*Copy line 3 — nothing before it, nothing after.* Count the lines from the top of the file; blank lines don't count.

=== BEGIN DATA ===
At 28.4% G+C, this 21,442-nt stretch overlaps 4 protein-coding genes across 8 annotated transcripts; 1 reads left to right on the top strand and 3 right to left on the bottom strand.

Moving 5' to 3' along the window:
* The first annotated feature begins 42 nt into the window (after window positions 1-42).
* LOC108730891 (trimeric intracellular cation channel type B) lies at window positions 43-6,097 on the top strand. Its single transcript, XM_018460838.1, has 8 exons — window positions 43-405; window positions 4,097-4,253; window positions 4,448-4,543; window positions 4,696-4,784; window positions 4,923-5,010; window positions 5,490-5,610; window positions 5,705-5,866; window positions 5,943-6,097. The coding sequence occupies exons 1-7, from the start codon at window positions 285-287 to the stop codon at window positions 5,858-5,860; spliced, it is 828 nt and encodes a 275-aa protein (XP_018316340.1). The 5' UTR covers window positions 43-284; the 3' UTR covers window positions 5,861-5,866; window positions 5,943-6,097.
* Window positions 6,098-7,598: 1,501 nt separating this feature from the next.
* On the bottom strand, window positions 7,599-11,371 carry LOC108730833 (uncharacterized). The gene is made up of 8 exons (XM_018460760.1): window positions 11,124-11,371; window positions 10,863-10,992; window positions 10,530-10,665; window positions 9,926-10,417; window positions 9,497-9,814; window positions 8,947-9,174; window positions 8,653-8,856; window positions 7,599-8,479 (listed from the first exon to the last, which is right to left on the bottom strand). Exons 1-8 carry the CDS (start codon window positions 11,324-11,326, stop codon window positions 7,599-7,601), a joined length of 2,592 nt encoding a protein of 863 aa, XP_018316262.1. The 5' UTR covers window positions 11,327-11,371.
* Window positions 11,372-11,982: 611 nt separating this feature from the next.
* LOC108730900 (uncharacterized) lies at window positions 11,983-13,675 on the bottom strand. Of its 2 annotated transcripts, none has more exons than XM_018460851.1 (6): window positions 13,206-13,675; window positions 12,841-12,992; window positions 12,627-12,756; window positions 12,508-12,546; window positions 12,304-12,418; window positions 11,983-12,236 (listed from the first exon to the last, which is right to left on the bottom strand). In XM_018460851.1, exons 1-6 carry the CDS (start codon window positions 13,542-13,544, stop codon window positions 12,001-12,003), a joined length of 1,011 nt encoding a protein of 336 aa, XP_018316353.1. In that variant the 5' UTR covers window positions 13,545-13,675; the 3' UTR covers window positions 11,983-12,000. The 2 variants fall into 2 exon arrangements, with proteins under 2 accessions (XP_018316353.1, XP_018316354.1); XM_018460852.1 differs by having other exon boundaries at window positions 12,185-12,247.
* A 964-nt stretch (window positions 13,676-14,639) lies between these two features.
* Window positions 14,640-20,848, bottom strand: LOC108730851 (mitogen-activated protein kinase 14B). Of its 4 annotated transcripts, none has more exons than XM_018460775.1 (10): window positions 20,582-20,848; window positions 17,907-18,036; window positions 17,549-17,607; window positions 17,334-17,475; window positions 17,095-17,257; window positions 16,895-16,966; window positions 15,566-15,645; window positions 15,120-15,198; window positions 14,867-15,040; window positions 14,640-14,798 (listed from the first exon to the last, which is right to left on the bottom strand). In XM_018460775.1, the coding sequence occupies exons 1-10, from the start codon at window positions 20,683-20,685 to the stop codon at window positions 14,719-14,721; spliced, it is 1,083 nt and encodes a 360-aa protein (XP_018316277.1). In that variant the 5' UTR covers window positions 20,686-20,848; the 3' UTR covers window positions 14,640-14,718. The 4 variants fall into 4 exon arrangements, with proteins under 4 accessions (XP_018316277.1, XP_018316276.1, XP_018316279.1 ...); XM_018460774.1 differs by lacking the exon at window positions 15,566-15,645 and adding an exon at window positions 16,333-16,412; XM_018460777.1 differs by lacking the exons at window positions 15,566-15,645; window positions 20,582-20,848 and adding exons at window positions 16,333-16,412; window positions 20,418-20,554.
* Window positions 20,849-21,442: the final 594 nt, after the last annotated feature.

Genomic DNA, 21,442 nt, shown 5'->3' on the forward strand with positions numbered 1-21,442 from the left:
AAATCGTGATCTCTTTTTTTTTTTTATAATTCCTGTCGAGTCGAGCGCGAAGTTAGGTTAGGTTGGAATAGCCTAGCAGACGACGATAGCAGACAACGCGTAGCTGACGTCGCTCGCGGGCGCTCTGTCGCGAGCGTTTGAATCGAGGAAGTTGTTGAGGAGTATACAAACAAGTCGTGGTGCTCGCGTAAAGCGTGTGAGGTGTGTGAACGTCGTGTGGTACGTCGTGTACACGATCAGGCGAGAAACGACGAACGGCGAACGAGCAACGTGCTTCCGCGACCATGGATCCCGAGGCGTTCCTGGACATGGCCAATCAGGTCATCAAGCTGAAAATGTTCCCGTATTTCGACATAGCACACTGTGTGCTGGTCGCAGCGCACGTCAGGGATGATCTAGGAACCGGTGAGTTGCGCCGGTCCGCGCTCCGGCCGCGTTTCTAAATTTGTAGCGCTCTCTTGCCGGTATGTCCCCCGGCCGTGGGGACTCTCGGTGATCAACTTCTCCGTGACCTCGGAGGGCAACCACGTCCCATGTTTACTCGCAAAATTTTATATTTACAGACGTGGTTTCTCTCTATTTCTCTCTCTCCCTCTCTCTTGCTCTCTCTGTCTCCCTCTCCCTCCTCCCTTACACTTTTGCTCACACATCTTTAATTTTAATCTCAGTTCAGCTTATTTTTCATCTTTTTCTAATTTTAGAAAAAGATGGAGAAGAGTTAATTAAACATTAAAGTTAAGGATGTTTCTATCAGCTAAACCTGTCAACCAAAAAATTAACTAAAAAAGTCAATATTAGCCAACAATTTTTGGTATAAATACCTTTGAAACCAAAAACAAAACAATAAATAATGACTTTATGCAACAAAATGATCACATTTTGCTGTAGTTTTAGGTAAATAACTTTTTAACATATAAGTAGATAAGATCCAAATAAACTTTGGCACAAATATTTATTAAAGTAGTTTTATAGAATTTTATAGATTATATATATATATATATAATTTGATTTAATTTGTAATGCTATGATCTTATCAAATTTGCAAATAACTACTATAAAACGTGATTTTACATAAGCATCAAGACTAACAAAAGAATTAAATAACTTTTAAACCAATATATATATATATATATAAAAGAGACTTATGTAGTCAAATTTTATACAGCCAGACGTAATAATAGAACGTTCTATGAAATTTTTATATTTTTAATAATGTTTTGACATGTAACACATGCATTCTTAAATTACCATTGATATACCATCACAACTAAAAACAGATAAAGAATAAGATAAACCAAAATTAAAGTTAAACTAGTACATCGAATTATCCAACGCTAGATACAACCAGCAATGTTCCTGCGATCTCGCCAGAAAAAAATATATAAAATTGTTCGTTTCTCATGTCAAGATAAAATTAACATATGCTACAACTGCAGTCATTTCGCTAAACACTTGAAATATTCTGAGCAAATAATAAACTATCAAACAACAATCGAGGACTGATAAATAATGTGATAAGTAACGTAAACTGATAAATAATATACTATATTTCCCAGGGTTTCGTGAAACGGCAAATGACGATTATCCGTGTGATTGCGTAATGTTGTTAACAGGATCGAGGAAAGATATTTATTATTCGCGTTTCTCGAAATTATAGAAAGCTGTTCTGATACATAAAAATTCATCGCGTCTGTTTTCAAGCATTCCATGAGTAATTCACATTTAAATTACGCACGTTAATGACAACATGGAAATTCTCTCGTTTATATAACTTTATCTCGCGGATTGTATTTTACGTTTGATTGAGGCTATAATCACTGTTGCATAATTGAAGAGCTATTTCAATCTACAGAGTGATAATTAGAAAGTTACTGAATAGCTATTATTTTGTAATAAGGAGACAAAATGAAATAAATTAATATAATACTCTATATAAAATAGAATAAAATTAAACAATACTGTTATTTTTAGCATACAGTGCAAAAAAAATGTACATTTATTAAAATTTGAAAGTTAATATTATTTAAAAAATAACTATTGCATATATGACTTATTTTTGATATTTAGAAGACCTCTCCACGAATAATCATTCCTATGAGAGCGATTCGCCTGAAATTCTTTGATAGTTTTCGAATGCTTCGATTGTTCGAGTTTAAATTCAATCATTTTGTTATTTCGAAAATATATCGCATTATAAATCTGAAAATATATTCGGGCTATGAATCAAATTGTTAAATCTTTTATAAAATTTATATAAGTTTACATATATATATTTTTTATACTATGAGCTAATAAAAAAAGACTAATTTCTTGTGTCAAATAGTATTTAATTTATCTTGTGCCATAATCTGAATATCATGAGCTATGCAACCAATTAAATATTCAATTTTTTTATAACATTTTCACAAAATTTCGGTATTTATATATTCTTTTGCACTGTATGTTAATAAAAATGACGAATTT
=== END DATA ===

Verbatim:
* The first annotated feature begins 42 nt into the window (after window positions 1-42).